The rapid uptake of solar power in South Africa has attracted individuals looking to capitalize on the burgeoning market, according to Sakkie van Wijk, the co-founder and COO of Solarise Africa.
In the alternative energy industry, Van Wijk explained that their personal networks often approach them for project reviews and guidance, but they are increasingly encountering questionable activities.
Dubious transactions involving intricate supply chain layers with markups and kickbacks are surfacing, leading to inflated project costs and compromised installations. They’ve even come across significant deals sealed with mere handshakes and no paperwork, which can result in costs being doubled.
As a response, Van Wijk emphasized the importance of scrutinizing every aspect of solar adoption deals to ensure transparency and integrity. The surge in solar adoption has been likened to a gold rush in South Africa, with installations reportedly quadrupling in some regions, particularly in Cape Town, Gauteng, and KwaZulu-Natal, according to Frank Spencer, a spokesperson from the South African Photovoltaic Industry Association.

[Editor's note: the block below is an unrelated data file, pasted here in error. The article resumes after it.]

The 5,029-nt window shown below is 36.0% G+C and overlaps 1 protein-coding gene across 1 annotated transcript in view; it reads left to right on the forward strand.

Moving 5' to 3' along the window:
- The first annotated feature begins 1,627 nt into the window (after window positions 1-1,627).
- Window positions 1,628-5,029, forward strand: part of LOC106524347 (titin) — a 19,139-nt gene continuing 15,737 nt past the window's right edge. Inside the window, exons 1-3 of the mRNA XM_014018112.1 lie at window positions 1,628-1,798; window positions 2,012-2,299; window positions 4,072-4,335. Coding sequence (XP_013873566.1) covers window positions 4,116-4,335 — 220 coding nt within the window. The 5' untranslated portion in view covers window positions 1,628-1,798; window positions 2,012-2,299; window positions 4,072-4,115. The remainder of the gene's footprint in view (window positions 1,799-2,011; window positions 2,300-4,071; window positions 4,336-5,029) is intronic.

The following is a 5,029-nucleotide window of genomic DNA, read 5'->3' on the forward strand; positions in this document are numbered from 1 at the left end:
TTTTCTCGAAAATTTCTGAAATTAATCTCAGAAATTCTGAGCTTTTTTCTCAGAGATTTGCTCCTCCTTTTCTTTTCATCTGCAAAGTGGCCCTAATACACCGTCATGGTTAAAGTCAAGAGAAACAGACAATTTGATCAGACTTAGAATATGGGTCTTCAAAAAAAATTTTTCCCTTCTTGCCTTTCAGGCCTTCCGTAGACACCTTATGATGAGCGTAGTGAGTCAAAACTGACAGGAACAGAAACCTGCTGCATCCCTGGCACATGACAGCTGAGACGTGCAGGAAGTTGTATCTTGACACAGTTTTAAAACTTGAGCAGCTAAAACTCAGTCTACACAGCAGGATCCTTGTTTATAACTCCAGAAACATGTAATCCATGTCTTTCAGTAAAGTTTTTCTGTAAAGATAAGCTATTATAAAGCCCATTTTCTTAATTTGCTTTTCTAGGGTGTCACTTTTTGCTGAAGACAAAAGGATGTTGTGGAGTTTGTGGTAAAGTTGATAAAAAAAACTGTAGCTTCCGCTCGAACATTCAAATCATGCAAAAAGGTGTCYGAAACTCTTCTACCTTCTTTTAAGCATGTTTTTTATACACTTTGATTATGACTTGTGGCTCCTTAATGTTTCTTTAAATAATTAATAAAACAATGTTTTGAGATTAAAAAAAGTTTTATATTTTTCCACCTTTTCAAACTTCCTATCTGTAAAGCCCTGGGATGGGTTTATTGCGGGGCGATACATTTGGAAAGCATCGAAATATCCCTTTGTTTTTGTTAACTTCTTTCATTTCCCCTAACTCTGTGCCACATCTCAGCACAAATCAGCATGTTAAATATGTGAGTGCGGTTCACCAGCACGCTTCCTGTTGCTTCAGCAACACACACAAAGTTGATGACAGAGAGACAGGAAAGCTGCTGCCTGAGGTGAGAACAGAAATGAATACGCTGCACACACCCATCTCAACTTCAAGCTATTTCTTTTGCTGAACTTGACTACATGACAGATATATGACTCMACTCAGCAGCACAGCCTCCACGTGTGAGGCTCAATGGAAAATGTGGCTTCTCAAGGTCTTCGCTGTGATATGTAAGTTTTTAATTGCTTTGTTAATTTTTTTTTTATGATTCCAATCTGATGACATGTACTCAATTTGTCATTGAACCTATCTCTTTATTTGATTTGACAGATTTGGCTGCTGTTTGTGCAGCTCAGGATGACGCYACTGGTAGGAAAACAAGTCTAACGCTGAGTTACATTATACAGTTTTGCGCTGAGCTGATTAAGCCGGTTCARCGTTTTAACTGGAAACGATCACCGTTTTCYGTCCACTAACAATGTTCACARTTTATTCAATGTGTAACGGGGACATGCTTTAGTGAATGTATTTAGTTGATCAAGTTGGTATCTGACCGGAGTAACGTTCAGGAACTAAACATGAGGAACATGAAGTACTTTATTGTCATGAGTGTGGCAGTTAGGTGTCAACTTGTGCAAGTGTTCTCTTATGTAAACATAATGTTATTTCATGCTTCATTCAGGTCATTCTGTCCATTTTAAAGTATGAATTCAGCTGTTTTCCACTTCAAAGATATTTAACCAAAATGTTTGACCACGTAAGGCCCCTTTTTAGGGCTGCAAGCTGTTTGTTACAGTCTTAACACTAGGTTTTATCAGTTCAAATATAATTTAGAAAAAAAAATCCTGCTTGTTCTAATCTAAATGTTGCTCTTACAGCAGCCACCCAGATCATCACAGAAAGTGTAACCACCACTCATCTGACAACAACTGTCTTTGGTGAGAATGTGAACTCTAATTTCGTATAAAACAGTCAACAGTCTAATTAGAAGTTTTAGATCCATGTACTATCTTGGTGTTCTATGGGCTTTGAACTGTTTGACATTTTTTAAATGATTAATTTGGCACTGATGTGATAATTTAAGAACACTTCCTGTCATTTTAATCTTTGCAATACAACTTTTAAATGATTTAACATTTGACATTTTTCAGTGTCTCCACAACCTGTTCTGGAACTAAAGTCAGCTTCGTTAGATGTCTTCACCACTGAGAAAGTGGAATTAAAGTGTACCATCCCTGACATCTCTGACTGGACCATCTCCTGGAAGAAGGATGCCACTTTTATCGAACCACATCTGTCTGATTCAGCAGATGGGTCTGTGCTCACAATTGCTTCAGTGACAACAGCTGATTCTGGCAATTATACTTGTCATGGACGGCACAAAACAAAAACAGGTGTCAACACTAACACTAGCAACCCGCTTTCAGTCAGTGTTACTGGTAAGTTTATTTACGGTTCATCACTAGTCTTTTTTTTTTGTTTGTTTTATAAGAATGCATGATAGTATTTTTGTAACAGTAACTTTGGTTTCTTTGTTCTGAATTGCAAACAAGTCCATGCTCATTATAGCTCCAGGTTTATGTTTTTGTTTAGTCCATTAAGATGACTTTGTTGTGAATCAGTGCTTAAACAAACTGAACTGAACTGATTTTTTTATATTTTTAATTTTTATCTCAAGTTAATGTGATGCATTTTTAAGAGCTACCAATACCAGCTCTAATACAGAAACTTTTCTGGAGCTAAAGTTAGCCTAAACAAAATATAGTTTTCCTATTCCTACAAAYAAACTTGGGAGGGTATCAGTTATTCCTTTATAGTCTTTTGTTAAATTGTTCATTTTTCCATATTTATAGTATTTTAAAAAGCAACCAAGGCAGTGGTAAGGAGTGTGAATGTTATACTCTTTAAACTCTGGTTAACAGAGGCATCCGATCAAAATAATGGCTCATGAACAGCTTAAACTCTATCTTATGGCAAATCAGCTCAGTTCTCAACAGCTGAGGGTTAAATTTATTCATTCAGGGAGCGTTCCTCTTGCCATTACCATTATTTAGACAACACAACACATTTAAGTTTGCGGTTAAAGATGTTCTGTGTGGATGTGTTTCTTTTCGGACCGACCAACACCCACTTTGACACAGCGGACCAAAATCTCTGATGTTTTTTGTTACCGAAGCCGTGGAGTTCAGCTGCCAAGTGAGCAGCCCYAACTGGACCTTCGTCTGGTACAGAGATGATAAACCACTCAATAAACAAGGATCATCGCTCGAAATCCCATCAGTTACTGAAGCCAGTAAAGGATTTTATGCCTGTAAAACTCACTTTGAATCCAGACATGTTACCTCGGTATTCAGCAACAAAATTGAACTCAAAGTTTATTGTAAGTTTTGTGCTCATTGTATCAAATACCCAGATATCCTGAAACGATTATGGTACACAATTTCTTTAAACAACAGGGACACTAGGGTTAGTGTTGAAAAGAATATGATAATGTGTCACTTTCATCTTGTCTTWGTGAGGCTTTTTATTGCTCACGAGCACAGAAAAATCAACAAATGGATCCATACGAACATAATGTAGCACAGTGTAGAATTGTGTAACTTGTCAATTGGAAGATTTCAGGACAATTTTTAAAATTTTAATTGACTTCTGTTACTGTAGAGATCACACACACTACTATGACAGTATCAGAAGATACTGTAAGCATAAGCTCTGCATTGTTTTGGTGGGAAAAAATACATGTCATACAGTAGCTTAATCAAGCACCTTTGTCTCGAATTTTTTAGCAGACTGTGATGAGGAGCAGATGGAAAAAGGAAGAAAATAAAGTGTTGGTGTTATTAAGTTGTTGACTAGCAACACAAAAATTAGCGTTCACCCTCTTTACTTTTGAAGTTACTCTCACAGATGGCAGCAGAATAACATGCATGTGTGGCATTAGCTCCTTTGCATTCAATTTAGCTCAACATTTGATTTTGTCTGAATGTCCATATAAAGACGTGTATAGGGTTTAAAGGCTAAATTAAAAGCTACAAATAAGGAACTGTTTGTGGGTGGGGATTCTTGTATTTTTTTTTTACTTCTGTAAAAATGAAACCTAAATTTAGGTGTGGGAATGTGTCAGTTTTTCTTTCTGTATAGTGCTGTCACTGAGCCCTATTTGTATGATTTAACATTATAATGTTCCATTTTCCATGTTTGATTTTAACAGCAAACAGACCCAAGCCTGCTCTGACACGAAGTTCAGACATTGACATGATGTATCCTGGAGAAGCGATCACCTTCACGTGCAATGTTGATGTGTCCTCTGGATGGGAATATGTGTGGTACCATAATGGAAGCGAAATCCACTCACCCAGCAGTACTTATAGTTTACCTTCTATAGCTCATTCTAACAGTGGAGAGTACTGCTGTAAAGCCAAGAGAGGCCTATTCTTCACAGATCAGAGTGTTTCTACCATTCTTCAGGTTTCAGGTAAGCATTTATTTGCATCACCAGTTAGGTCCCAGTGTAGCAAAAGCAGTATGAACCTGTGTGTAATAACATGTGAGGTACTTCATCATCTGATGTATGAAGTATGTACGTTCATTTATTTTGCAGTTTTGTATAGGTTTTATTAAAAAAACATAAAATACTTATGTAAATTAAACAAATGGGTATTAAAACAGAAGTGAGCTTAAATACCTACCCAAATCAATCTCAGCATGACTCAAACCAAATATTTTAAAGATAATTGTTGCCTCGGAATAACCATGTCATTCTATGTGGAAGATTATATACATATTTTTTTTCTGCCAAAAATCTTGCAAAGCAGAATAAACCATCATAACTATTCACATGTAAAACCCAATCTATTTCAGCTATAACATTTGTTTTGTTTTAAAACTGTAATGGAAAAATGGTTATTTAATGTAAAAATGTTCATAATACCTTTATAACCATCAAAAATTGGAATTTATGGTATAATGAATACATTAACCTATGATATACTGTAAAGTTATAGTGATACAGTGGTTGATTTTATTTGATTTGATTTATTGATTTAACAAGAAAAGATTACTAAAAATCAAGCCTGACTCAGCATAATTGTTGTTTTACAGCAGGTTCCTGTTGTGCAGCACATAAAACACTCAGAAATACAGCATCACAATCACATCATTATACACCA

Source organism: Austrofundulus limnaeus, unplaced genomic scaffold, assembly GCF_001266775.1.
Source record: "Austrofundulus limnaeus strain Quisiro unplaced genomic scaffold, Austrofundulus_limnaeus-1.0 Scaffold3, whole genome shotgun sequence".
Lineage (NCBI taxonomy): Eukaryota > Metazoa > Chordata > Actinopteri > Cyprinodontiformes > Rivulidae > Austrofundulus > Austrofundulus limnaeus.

While the growth in solar power adoption is promising, Van Wijk stressed the significance of preventing corruption in this booming sector. Compliance with legal requirements is a baseline necessity, including obtaining authorization from appropriate authorities like municipalities for grid connections. It’s essential to remain cautious of fraudulent “authorization fees” that can mislead clients, despite municipalities not charging such fees.
For large-scale solar installations, specific building plan prerequisites must be met, encompassing factors like solar panel positioning and elevation. Particularly, the elevation of panels concerning the natural or finished ground level must be meticulously considered for ground-mounted or elevated systems.
Adhering to these building plan mandates is critical to ensuring the safety, efficiency, and long-term viability of large-scale solar projects.